I argue that Apple now has not one but two monopolies:
I) A nearly-total monopoly on computer (and pocket computer) systems designed with good taste.
II) A total monopoly on the Microsoft-free, hassle-free personal computer.
Imagine that every car maker save for Toyota insisted on using the infamous East German Trabant as a standard of quality – yet blindly imitated random elements of Toyota’s visual design. How long would it take for the whiners to appear on the scene and start making noises about monopolistic tyranny? How long would it take for Toyota to start living up to these accusations in earnest? And why should it not do so? What is to be gained from corporate sainthood? …
Of course, Apple’s competitors cannot actually copy the secret of its greatness, because Apple is a fundamentally different type of organism. Rather than a brainless government-by-committee, it is an extension of one man’s will, projected with the aid of a small group of trusted lieutenants: no focus groups in sight. For the Apple-imitators to turn into genuine “Apples” would be as fantastic and unlikely as it would be for a slime mold to spontaneously become a true multicellular animal, equipped with a central nervous system. It is also unclear that, from their own perspective, they should want to grow brains – for a creature with that kind of centralized point of failure is decidedly no longer immortal.
via Loper OS » Non-Apple’s Mistake.
I’ve always thought that Apple had only non-consumption to compete with. The non-consumption of hassle-free technology.
RIM’s co-chief Mike Lazaridis downplayed many of Apple’s efforts today in a keynote at the TD Newcrest technology conference in Toronto. The executive was concerned that there wasn’t necessarily a market for tablets like the iPad and that any devices would have to be put in the context of computers and smartphones. Many companies ask new hires to choose either a new smartphone or a new notebook, and if the tablet is simply a substitute for a notebook it may not have an easy answer, Lazaridis said.
He added that smartphones are getting more powerful and more computer like, and by extension would reduce the need for a tablet.
The company leader also dismissed the importance of touchscreen phones. While it’s important to give customers what they want, touch-only phones like the iPhone aren’t that popular, Lazaridis argued. He claimed that most of the people buying touchscreen phones are going back to phones with hardware QWERTY keyboards, like those that made RIM “famous.”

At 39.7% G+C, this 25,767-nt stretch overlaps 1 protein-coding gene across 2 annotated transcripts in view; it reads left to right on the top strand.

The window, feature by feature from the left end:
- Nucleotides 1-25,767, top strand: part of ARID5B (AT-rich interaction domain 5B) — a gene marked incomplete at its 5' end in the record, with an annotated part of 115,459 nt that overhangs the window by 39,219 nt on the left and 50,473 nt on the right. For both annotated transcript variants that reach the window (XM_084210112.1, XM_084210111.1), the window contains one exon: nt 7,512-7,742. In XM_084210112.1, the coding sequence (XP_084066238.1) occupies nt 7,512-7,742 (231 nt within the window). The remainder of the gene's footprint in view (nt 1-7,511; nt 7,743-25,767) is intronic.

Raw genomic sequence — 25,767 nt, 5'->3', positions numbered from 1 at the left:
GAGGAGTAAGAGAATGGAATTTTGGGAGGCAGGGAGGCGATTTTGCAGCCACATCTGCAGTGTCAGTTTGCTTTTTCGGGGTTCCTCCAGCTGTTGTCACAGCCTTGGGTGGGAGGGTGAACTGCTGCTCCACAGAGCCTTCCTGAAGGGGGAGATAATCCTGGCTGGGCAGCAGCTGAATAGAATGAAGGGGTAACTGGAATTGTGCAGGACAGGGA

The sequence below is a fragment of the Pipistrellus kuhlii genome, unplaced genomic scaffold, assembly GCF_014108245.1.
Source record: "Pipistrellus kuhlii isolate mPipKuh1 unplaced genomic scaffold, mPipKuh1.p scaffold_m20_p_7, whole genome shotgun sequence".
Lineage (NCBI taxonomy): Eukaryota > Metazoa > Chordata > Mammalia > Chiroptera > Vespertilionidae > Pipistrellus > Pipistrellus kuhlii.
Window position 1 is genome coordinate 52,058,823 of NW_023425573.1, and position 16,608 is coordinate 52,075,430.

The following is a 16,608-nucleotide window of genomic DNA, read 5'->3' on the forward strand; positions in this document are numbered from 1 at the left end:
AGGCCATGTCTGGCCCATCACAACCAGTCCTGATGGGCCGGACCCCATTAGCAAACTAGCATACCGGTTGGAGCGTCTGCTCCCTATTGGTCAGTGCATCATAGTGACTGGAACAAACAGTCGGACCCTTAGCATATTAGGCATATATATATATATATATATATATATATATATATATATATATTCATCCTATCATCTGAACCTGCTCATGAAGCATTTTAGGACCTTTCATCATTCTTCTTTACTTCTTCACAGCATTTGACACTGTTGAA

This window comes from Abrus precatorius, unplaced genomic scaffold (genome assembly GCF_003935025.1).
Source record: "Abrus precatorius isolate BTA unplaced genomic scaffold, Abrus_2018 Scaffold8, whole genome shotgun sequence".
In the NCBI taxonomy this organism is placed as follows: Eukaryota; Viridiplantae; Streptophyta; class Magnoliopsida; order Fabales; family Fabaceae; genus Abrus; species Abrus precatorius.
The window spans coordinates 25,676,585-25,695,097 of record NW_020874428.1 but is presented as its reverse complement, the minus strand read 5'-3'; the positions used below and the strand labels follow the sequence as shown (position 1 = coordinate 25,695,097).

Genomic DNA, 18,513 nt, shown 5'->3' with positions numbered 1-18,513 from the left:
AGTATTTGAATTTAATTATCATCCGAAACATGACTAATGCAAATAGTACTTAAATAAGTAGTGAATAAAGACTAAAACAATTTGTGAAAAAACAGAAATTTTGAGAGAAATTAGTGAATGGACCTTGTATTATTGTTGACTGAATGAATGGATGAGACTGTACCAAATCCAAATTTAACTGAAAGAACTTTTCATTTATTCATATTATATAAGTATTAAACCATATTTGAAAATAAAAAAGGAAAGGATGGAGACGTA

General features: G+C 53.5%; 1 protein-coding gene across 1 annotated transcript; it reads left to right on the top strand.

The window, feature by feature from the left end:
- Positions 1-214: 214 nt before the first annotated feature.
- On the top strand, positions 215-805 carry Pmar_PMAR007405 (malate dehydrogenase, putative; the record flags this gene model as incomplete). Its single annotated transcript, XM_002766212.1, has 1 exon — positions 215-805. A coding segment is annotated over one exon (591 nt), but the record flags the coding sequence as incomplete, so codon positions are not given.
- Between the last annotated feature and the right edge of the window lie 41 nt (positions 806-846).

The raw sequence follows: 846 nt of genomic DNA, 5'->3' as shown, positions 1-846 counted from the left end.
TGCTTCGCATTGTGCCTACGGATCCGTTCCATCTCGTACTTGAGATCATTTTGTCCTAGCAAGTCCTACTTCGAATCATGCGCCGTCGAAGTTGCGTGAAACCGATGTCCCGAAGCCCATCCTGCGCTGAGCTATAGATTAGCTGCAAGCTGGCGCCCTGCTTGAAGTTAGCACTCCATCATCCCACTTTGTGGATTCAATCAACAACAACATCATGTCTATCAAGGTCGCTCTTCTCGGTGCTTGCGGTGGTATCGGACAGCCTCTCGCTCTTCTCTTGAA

He pointed out that it was the experience and not the features that determined a phone’s success, and that the most popular BlackBerry was actually the starter Curve 8520. It not only lacks touch but 3G and a high-resolution screen.
via RIM chief: no market for tablets, touch-only phones | Electronista.
Jobs must be thinking: with enemies like these, who needs friends.
[Sony Ericsson] said it shipped 10.5 million units in the quarter, a 28 percent decrease compared with the same three months in 2009. It was down from the 14.6 million units shipped in the fourth quarter.
via Mobile phone maker Sony Ericsson posts Q1 profit – Yahoo! News.
A few weeks ago RIM said it shipped 10.5 million devices.
With Apple claiming 85 million installed base of iPhones and iPod touches vs. 75 million last quarter, it’s safe to assume at least 10 million Apple smart devices shipped in Q1.
By units at least, SEMC, RIM and Apple are neck and neck.
Don’t be discouraged if what you produce initially is something other people dismiss as a toy. In fact, that’s a good sign. That’s probably why everyone else has been overlooking the idea. The first microcomputers were dismissed as toys. And the first planes, and the first cars. At this point, when someone comes to us with something that users like but that we could envision forum trolls dismissing as a toy, it makes us especially likely to invest.
via Organic Startup Ideas.